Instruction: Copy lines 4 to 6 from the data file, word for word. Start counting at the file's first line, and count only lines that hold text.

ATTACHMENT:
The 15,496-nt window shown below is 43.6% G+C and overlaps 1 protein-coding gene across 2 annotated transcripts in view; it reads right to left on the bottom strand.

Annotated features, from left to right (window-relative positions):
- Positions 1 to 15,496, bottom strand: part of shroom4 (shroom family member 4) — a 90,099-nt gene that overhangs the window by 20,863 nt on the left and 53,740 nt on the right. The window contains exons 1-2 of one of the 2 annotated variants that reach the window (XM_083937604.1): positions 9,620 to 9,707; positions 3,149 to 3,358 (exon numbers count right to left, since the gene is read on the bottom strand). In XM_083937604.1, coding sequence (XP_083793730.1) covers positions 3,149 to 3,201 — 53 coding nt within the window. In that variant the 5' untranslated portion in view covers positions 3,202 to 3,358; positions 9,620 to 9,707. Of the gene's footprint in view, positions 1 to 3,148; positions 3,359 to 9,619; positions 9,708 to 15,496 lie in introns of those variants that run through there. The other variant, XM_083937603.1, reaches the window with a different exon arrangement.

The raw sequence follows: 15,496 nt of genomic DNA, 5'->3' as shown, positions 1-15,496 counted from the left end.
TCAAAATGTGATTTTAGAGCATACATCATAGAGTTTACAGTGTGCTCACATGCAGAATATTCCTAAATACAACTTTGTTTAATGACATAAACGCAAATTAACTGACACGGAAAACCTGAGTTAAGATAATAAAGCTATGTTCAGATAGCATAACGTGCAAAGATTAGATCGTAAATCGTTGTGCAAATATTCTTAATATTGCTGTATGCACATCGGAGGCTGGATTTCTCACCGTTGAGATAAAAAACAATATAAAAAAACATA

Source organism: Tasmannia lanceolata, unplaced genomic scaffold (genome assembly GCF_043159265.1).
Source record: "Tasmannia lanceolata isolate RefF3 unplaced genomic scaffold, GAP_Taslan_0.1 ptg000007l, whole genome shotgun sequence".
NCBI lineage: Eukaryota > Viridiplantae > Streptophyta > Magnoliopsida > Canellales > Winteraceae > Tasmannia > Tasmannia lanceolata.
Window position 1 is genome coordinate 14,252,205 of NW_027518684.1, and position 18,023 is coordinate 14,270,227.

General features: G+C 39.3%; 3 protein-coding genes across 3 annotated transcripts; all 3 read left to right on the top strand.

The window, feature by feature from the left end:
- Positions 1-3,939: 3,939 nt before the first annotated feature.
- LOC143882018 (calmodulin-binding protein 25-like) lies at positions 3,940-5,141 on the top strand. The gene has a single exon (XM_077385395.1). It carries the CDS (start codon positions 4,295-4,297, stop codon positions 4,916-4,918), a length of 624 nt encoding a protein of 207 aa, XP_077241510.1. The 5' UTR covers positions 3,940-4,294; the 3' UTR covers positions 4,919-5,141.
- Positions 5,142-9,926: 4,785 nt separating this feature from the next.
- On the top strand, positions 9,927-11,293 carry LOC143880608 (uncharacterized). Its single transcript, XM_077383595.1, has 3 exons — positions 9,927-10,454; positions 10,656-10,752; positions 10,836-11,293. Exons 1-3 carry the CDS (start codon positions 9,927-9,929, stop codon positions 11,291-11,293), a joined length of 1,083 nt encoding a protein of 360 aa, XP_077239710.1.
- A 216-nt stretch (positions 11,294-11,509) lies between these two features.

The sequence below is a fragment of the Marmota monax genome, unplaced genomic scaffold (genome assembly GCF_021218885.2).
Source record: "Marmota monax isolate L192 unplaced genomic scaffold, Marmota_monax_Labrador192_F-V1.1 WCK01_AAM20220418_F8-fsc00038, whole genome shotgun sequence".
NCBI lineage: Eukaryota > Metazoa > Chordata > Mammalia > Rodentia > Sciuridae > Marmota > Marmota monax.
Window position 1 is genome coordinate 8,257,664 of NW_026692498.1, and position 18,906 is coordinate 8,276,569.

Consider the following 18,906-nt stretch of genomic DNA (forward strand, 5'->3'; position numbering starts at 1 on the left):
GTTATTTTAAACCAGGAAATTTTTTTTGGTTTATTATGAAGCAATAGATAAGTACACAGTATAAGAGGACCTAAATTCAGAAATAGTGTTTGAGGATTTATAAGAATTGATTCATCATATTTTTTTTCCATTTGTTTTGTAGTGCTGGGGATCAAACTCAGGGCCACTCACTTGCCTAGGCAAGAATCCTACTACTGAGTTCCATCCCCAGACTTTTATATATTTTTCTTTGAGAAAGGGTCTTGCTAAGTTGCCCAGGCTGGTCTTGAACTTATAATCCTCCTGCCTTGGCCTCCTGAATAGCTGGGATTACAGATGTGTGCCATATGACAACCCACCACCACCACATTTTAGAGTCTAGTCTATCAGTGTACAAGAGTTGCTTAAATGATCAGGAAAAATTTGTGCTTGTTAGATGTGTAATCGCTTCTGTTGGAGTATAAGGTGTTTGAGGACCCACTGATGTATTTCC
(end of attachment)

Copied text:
The raw sequence follows: 15,496 nt of genomic DNA, 5'->3' as shown, positions 1-15,496 counted from the left end.
TCAAAATGTGATTTTAGAGCATACATCATAGAGTTTACAGTGTGCTCACATGCAGAATATTCCTAAATACAACTTTGTTTAATGACATAAACGCAAATTAACTGACACGGAAAACCTGAGTTAAGATAATAAAGCTATGTTCAGATAGCATAACGTGCAAAGATTAGATCGTAAATCGTTGTGCAAATATTCTTAATATTGCTGTATGCACATCGGAGGCTGGATTTCTCACCGTTGAGATAAAAAACAATATAAAAAAACATA

Source organism: Tasmannia lanceolata, unplaced genomic scaffold (genome assembly GCF_043159265.1).